Somebody actually said that? Wow
The Founding Fathers also didn’t have to grapple with the problem of the huge and powerful magnet that is drawing undesirable people here by the millions. There were no government handouts back then, and private charity generally went only to those who could convince the givers that they were truly worthy of it. And we didn’t have a legal system where it was more expensive for an employer to keep you even though you’re lazy and worthless, than to fire you and face colossal legal bills to defend against unfounded claims of “discrimination”. And we didn’t have a legal system in which employers are forced to pay huge sums into a workers’ compensation scheme, to support former workers who may have been injured on the job due to their own carelessness or refusal to follow instructions, or who aren’t even injured at all but have a doctor helping them to fake it in order to share in the payout.
Back in the late 1700s and early 1800s, anybody who came here was going to have work very, very hard to survive, and refrain from committing any serious crimes unless willing to face long imprisonment in conditions that nobody outside concerned themselves with (or being shot by angry citizens, who wouldn’t face prosecution). Try to imagine what would have happened to this Liberian guy in Maryland who raped a 7 year old girl and molested an 18 month old girl, if he’d come here and done these things 200 years ago. He most likely would have been executed within weeks of his arrest, and he most certainly wouldn’t have been provided a free attorney and a psychologist to tell the court he really needed a free interpreter for some obscure dialect even though he clearly knows English just fine.
It’s not just the immigrants who are the problem. It’s the mess we’ve made of our society, with the cancer of socialism and routine travesties of justice.
Mass immigration was going on before there was a United States, so the views of the Founding Fathers almost had to be in agreement with the policy of letting in as many as WANTED to be here. In the 18th Century, immigration was a strenuous chore, enduring a sea voyage that could take up several weeks, which was a serious obstacle for many. Once here, the surest way to secure a position was to indenture oneself, first to get established while learning the new culture, and also to sharpen up and hone any skills brought from the former country. At the end of the indenture, as a freeman, many more opportunities beckoned, as territory to the west seemed to be opening up all the time. There was not much of going home, at least not until a sizable fortune had been accumulated.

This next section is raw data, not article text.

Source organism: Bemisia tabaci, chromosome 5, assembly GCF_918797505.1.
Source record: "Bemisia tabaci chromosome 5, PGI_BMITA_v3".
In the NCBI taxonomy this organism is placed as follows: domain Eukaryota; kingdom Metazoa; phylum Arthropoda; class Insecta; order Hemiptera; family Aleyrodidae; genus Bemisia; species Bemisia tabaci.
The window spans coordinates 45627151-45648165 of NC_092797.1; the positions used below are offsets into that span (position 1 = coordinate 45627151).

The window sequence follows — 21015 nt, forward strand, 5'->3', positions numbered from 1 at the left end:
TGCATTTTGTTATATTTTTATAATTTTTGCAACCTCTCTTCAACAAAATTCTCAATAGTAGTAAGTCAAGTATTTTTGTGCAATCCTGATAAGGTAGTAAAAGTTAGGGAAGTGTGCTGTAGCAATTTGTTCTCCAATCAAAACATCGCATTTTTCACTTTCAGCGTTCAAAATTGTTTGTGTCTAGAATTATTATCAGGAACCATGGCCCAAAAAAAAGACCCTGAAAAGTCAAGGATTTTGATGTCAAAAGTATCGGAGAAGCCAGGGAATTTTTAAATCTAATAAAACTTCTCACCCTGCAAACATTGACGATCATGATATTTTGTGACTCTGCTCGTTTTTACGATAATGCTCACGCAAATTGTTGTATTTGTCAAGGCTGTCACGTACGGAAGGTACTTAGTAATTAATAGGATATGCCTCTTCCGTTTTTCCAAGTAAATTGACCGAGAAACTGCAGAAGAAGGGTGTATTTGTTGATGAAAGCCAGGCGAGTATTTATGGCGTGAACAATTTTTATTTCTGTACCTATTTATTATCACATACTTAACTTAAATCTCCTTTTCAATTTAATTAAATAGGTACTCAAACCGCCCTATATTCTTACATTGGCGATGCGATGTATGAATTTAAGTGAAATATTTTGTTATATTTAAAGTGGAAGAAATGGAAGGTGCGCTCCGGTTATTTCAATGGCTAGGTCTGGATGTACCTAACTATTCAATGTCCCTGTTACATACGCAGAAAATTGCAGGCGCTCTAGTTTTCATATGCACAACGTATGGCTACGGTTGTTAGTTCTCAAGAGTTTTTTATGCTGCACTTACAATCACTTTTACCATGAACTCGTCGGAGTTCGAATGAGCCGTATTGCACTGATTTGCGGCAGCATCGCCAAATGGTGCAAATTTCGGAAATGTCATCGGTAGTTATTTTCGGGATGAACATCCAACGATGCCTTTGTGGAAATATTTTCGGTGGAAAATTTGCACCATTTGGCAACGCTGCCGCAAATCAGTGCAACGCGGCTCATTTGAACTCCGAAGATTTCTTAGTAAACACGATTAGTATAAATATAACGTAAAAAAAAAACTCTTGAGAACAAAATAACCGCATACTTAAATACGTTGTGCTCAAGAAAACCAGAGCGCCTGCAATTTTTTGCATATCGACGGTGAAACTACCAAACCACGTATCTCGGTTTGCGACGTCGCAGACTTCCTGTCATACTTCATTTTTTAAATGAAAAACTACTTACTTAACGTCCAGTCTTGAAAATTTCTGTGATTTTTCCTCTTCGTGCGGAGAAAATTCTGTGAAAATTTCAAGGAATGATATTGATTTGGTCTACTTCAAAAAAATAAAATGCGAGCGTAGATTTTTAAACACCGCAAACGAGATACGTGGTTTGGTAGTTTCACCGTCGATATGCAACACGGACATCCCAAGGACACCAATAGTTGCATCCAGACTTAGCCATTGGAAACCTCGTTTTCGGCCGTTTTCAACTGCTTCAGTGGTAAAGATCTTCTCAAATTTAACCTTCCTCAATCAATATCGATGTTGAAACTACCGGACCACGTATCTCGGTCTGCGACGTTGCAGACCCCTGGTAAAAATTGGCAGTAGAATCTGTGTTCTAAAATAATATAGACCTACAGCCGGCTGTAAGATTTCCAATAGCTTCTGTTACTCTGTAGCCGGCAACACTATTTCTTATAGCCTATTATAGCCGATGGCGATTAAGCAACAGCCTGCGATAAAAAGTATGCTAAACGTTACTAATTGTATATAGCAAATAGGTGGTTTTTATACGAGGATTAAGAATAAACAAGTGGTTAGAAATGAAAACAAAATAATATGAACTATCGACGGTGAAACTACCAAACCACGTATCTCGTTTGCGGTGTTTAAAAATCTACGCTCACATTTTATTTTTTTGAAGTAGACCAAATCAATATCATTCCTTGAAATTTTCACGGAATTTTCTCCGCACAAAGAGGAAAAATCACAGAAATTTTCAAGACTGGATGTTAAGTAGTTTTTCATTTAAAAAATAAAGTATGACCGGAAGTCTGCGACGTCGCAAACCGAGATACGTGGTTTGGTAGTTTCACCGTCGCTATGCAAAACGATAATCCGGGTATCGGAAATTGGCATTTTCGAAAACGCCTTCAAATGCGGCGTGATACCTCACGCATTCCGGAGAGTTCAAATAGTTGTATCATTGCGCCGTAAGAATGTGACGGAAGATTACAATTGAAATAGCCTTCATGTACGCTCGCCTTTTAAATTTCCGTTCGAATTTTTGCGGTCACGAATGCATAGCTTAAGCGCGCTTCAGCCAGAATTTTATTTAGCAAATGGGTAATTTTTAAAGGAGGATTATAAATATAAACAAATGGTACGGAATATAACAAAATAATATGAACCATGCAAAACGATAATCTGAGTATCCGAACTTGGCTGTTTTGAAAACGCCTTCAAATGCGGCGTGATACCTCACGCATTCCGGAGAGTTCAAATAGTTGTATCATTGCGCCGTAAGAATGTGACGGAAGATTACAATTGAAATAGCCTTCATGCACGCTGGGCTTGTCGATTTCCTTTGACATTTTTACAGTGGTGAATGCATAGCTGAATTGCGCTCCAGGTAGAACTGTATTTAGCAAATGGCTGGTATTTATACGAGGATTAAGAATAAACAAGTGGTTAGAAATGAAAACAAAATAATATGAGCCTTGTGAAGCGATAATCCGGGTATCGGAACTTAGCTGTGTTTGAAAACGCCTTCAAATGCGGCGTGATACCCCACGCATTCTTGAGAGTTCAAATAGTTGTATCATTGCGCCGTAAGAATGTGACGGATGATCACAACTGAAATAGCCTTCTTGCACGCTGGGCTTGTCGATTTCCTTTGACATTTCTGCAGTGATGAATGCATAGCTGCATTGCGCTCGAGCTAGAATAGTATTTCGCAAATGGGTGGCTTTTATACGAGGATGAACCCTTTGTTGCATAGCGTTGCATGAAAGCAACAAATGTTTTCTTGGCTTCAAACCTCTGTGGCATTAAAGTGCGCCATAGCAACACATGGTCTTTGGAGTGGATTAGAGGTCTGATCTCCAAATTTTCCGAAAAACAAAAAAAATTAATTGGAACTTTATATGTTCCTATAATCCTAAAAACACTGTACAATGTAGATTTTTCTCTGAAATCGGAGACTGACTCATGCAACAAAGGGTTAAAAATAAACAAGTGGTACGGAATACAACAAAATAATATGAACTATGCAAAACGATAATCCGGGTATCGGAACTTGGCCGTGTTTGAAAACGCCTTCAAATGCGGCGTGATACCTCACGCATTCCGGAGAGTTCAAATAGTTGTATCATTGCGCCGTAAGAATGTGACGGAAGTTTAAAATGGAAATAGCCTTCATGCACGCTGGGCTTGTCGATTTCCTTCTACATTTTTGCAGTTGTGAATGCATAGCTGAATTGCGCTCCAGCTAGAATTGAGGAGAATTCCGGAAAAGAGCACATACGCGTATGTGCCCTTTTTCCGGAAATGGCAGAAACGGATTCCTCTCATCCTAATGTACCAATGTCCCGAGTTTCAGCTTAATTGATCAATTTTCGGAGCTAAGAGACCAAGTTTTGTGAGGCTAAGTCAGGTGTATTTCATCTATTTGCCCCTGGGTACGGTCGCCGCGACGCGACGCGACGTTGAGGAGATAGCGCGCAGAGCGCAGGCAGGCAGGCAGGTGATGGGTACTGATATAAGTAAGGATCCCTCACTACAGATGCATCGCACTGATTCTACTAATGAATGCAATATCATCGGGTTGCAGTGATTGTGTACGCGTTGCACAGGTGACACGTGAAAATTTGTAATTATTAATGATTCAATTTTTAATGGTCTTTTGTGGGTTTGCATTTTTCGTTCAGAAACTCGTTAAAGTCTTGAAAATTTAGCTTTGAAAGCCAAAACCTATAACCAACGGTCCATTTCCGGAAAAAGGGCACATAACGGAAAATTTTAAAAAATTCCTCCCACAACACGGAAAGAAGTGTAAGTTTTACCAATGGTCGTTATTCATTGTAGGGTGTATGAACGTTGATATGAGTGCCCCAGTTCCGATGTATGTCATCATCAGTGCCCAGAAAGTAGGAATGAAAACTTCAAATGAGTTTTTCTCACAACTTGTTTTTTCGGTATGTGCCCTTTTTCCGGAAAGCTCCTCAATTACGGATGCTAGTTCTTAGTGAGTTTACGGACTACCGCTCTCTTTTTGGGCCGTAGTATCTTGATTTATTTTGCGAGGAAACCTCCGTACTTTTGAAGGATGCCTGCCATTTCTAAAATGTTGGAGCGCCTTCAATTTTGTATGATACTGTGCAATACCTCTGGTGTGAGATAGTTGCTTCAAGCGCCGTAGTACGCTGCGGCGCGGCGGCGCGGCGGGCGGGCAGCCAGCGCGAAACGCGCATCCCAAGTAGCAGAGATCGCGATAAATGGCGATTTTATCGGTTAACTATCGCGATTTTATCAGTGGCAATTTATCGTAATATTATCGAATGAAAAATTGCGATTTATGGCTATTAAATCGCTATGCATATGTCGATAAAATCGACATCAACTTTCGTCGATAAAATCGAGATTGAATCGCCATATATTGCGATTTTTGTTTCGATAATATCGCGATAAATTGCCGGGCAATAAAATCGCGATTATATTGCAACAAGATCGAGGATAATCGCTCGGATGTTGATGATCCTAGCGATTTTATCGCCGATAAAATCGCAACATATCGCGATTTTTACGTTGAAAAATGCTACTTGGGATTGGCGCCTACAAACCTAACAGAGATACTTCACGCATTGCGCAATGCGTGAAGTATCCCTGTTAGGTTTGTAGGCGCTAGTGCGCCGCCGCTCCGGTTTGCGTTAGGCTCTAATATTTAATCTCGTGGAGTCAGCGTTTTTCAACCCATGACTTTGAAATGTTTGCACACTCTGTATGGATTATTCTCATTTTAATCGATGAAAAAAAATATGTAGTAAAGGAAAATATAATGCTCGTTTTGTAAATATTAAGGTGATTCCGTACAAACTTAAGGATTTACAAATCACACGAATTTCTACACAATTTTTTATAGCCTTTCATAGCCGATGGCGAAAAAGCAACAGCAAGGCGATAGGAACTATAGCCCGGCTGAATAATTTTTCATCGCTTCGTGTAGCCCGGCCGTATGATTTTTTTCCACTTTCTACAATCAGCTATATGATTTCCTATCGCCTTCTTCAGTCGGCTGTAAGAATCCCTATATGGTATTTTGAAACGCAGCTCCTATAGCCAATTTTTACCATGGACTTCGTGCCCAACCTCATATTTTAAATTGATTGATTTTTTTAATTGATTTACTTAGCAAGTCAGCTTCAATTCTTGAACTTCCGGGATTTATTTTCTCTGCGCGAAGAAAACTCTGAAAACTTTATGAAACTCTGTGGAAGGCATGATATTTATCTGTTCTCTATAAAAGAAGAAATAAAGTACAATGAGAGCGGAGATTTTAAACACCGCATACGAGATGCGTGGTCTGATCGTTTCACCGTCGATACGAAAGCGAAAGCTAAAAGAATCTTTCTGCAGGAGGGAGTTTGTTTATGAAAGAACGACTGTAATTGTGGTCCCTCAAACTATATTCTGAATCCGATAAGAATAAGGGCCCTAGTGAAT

you're only hope is Ron Paul.
“Back in the late 1700s and early 1800s, anybody who came here was going to have work very, very hard to survive, and refrain from committing any serious crimes unless willing to face long imprisonment in conditions that nobody outside concerned themselves with (or being shot by angry citizens, who wouldnt face prosecution). Try to imagine what would have happened to this Liberian guy in Maryland who raped a 7 year old girl and molested an 18 month old girl, if hed come here and done these things 200 years ago. He most likely would have been executed within weeks of his arrest, and he most certainly wouldnt have been provided a free attorney and a psychologist to tell the court he really needed a free interpreter for some obscure dialect even though he clearly knows English just fine.”
B T T T
Of course, they were. They were sane.
Good points. I’m sure the founding fathers would be rolling over in their graves if they knew what was going on now.
Yup, but cannot remember if it was some Hollywood A-hole, or if it was a response from some student upon questioning about the founding fathers, or what, but that was the answer given. My wife and myself remember the statement.
He was reading on the ‘La Raza’ site about all the govt agencies that are donating to them! Including the military.
He mentioned that the ‘Fox Corporation’ has donated to them also. That explains why O’Reilly went cold on illegal immigration after he blew up at Geraldo!
How can we fight back on this when our own govt agencies are donating our tax payer money to enable this illegal movement? James is on at 9pm pacific:
"A Republic, if you can keep it!"
Who wants to bet the MSM has NO interest in this story. None, nada, zip.
Not true at all. Congress restricted immigration in the 1790s.
Why is it that we cannot have a good discussion on Free Republic without someone having to mention the current bottom feeder of the Republican party?
You can choose to ignore it.
I did not mention Rudy McRomney.
Ron Paul is our only hope, otherwise we get Hillary.